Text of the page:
By Daniel Barnes
By all accounts, the 38th annual Mill Valley Film Festival got off to a roaring start last weekend, highlighted by west coast premieres of Oscar favorites The Danish Girl and Spotlight, as well as on-the-scene appearances from I Smile Back star Sarah Silverman and festival honoree Sir Ian McKellen. As a member of the San Francisco Film Critics Circle, I know that I’ll get every chance to see the awards frontrunners, so instead I spent the first few days of the festival catching up with some of the more under-the-radar offerings.
In the post-Pizzolato landscape, do we really a need a Detectivo Verdad, Spanish-language serial killer mystery awash in masculine noir tropes and seedy, small-town atmosphere? Alberto Rodriguez’s stylish and sinewy Marshland resoundingly replies in the affirmative. Set in Spain 1980, a time when the country was still redefining itself following Franco’s death, the film burrows under your skin without forsaking its sociopolitical awareness. Marshland premiered at the Rafael on Friday, but it gets a repeat performance tonight in Larkspur before coming to the Roxie on October 30 – see it before an American remake robs it off its color.
Another film that embeds post-dictator anxiety and self-image into its genre trappings: Radu Muntean’s One Floor Below, a vaguely Hitchcock-ian low flame about a blustery Romanian family man who knows more about a neighbor’s murder than he reveals. The man uses Ceauşescu‘s bellowing voice as a joke ringtone, but his mistrust of authorities and fear of speaking up in the aftermath of the murder show that the dictator’s voice is still screaming inside of his head.
At this point, is there any doubt that Sarah Silverman can act her brains out? Public perception may have her pigeonholed as a pottymouthed comic, but it’s been pretty well established that she also possesses legitimate chops. And yet the dreary and inauthentic I Smile Back feels like it was assembled as a showreel for Silverman’s dramatic prowess, casting her as an upper-class wife and mother self-destructing from drug and sex addictions. Silverman gives a fantastic performance, almost single-handedly rolling the film up a hill of contrivances; she clearly deserves better vehicles than this one.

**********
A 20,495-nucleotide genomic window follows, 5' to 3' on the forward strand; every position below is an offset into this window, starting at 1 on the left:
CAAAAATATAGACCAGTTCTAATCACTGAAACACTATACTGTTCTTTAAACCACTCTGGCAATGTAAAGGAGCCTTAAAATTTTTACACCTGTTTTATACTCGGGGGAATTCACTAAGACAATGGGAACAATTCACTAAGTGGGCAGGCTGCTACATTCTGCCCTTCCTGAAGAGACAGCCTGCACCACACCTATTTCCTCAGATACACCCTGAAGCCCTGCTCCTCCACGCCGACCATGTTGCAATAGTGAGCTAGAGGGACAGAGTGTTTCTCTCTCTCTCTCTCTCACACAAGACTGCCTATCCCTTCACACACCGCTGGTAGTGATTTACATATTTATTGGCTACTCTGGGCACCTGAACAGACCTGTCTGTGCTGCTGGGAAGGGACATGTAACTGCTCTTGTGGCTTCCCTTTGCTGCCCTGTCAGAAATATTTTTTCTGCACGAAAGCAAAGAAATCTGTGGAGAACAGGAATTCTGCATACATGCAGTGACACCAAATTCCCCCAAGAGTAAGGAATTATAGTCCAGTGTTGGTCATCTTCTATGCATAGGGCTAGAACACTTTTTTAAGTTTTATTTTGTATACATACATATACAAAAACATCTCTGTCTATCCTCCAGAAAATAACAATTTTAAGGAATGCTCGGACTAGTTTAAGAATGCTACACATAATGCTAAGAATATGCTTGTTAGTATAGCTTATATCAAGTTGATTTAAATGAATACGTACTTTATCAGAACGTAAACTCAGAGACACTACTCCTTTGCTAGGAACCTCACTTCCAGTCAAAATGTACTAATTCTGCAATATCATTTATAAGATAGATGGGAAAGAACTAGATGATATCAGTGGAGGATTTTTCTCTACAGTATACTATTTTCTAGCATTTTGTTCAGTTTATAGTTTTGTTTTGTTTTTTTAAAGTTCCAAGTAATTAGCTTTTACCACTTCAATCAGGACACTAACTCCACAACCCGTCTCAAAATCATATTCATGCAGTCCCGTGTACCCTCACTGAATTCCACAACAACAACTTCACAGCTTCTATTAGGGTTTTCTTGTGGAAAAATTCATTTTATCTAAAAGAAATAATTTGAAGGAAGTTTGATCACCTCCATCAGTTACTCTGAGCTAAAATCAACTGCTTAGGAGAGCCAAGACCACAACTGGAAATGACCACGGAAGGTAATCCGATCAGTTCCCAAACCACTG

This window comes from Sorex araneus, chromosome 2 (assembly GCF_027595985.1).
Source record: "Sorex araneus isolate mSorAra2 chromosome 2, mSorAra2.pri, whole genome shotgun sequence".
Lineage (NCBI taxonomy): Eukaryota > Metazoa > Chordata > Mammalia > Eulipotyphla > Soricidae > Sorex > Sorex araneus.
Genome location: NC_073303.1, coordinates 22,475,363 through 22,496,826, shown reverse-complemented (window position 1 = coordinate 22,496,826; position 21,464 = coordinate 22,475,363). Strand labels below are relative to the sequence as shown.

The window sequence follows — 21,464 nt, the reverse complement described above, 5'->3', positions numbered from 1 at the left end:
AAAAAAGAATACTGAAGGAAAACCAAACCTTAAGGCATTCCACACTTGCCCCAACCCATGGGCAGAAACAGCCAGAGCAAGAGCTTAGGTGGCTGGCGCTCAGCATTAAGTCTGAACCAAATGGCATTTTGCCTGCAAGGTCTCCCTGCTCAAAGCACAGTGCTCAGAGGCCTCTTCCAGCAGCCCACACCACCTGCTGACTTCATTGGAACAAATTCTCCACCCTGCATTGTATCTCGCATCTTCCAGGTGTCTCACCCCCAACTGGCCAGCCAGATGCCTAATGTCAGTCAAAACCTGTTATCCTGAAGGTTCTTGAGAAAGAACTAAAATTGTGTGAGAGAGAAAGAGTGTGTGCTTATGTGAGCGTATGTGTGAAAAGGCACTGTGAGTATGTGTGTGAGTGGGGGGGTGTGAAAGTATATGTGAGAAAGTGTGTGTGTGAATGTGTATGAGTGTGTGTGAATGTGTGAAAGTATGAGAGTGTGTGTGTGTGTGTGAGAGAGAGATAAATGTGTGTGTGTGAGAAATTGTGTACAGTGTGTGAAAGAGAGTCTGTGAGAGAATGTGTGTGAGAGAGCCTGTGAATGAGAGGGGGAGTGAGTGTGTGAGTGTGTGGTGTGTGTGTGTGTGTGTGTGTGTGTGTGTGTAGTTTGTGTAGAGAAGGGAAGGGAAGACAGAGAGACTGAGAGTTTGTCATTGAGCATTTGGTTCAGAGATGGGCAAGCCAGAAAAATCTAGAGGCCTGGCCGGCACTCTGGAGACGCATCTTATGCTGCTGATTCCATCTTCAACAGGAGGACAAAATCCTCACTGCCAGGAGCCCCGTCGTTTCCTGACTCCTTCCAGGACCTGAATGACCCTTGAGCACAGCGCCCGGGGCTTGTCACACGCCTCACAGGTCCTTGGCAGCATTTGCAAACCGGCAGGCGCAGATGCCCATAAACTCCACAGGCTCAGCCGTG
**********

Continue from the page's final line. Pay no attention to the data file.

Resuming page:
A shocking dud: the genuinely unwatchable Women He’s Undressed, a wafer-thin documentary about Hollywood costume designer Orry-Kelly from My Brilliant Career director Gillian Armstrong. It’s a series of bad ideas poorly executed, from the clunky re-enactment scenes to the facile interviews to the generally misogynist attitude towards actresses. Was I really supposed to come out of this thing saying, “Oh wow, I never knew that Bette Davis was really a fat, ugly cow!” Baffling.
The English-language Danish import The Girl King is just as risible, a broadly daffy and overheated costume drama about the 17th-century Swedish Queen Kristina, who took one of her ladies-in-waiting as a lover. Sample dialogue: “He looks at me the way we look at a swan…we praise the beauty of its wings, but we forbid it to fly.” Huh? That’s not how swans – or words – work at all. Even weirder: the film seems to think that pressuring your employees into becoming your sex slaves is some sort of noble and rebellious act. Great news for Wall Street CEOs everywhere.
A more accomplished and sensitive look at developing female sexuality can be found in the Israeli import Princess, from writer-director Tali Shalom-Ezer. Shira Haas makes a stunning movie debut as Adar, a 12 year-old girl receiving too much attention from her stepfather. The appearance of Adar’s male doppelganger pushes the film into a mode of light surrealism that didn’t totally work for me, but there’s enough here to indicate great things ahead for both Shalom-Ezer and Haas.
Many of the festival’s early offerings feature female protagonists, but towering above them all is Charlotte Rampling in 45 Years, her performance a study in contrasts that perfectly personifies the film’s dueling moods of contented enchantment and nagging despair. 45 Years is writer-director Andrew Haigh’s follow-up to his quietly magical Weekend, and he brings a similar air of melancholic self-discovery to this story of an aging married couple (an excellent Tom Courtenay plays Rampling’s husband) exhuming long-buried secrets on the eve of their 45th wedding anniversary. 45 Years played on Friday night, but it shows again today at 2:30 pm.
Follow my consistently updated MVFF 38 Power Rankings on Letterboxd, and check back later in the week for more MVFF38 coverage, including capsule reviews of Jafar Panahi’s Taxi (my favorite film of the festival so far), the Colombian film Alias Maria, the Iraqi drama Mardan, and more. You can read my MVFF38 preview piece for EatDrinkFilm HERE. Also, be sure to check out my SFFCC colleague Bernard Boo’s daily MVFF38 coverage over at Way Too Indie.